The outlines of a two-year old secret relating to a political donation to the Botswana Patriotic Front (BPF) are beginning to emerge.
Good sources tell Sunday Standard that ahead of the party’s inaugural congress in 2019 in Palapye, a deep-pocketed Gaborone businessman donated P400 000 – in cash – towards the organisation of the event. The businessman gave the money to a member who is now part of the Central Committee. While there was very clear understanding on the part of both the donor and the recipient-member that the money was being donated to the party, the latter neither declared the donation to the party nor deposited it in the party’s bank account.
The matter came to a head when the donor called the party’s founder and patron, former president Ian Khama, a few days later about the donation. He reportedly told Khama that he wanted to make “another” donation – which set off all kinds of alarm bells. Khama asked all the right follow-up questions to arm himself for an eventual confrontation with the recipient of the donation. At the party’s first Central Committee meeting, he asked the recipient about the donation in front of everybody else. The explanation for where the money went was unconvincing and promise to redirect it to the party has, to date, not been fulfilled. A source says that, on occasion and increasingly nowadays, the issue comes up at Central Committee meetings but the member has yet to repay the money.
The unusual (cash) donation is a sign of the times. Ordinarily, a cheque will be written out to the beneficiary-party but people who are deep-pocketed enough to make political donations also know what side their bread is buttered. The government is the largest provider of services and products and almost all business comes from it. As the party in power, the Botswana Democratic Party (BDP) doesn’t want to meaningfully share national wealth with the opposition and its supporters, lest new-found financial muscle is used to topple it.
The BDP also controls powerful institutions like the Directorate of the Intelligence and Security Services and commercial banks. The latter means that if an opposition party is suddenly awash with cash, the BDP can mobilise DISS to find out about the source of the funds. Given Khama’s status and personal animosity towards President Mokgweetsi Masisi, the BPF is of particular interest to the government. It is also generally believed that opposition funders are subjected to bad-faith scrutiny that borders on harassment – like forensic audit of one’s finances which would likely yield compromising information. Fearing this and other eventualities, most political donations are made in cash and discreetly.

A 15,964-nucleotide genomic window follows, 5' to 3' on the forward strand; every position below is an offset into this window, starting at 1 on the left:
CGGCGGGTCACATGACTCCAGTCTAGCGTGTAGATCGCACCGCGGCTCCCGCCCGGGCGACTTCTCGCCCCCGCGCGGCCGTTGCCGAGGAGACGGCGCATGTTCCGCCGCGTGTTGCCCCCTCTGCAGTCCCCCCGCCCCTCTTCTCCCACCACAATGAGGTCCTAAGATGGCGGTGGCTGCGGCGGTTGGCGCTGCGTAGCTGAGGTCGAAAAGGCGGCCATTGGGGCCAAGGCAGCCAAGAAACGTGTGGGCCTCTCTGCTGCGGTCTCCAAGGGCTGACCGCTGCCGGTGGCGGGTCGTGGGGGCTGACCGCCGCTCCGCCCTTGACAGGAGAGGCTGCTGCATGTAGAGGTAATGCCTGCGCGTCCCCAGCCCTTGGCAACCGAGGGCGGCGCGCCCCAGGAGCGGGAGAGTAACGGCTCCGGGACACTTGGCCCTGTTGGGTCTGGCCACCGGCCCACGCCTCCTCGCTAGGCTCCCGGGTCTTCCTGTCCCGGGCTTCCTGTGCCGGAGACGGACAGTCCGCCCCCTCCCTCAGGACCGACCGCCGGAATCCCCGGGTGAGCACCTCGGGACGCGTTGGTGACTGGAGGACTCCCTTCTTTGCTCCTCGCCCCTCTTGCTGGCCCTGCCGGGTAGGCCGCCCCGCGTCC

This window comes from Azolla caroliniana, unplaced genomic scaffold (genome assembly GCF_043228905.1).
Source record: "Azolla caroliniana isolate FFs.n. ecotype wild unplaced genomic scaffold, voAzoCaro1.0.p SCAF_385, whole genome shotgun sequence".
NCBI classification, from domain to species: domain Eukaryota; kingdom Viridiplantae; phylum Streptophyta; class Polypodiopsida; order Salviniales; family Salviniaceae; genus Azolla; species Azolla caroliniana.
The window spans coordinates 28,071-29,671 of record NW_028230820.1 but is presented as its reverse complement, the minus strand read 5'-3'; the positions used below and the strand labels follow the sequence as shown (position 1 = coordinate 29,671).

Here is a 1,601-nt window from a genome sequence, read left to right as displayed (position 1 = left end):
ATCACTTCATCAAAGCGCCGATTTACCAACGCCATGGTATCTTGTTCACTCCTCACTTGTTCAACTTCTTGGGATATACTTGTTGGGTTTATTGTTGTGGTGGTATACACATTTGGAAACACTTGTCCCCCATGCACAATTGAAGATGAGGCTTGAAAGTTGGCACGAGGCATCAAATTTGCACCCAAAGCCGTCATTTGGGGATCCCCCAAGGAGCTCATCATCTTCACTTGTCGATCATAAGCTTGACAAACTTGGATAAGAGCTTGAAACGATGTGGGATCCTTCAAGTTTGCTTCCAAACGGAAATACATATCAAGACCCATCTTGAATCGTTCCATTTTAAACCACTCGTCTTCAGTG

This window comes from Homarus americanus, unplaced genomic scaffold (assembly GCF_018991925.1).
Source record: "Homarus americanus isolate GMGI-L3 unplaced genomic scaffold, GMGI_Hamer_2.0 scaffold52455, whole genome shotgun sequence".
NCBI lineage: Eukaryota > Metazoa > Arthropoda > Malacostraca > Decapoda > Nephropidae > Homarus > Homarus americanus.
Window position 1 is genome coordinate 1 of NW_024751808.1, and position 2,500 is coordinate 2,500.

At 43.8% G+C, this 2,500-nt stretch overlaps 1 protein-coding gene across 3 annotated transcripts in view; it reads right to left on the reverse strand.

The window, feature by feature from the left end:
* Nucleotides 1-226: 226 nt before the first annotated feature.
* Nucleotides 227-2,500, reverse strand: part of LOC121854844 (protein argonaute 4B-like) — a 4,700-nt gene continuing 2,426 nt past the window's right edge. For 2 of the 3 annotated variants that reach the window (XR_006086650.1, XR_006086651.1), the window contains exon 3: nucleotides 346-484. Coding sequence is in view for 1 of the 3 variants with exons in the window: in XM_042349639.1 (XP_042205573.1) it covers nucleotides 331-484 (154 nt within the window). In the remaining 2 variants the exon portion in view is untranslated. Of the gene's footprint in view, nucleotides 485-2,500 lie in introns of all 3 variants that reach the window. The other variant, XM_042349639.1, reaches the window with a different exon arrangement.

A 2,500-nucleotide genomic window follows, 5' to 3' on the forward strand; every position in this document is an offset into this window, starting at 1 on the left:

The BPF donor does business with the government and a cheque from him to the party would have immediately stemmed the cash flow. He might have been subjected to scrutiny that borders on harassment. It was thus safer for him to make a cash donation because the money cannot be traced back to him.
The other factor that has motivated cash donations is that the BDP is at a point where it can lose official power on any day. As a matter of fact, some opposition parties the 2019 general election was rigged. If you donated to the incoming government while it was still in the opposition, you can expect such favour to be returned. However, the BDP is still in power and it is still good business strategy to stay in its good books. Savvy donors (most of them businesspeople) get around that little problem by playing both sides. It is an open secret that some wealthy businessmen donate to both the BDP and the Umbrella for Democratic Change.
The level of secrecy in the making of political donations has yielded accidental benefit for the BPF Central Committee member who kept the P400 000 cash donation to himself. If the party were to aggressively go after him, the identity of the donor (who did the party good) would be compromised. This apparent reciprocity gives the Central Committee little to no room for manouever.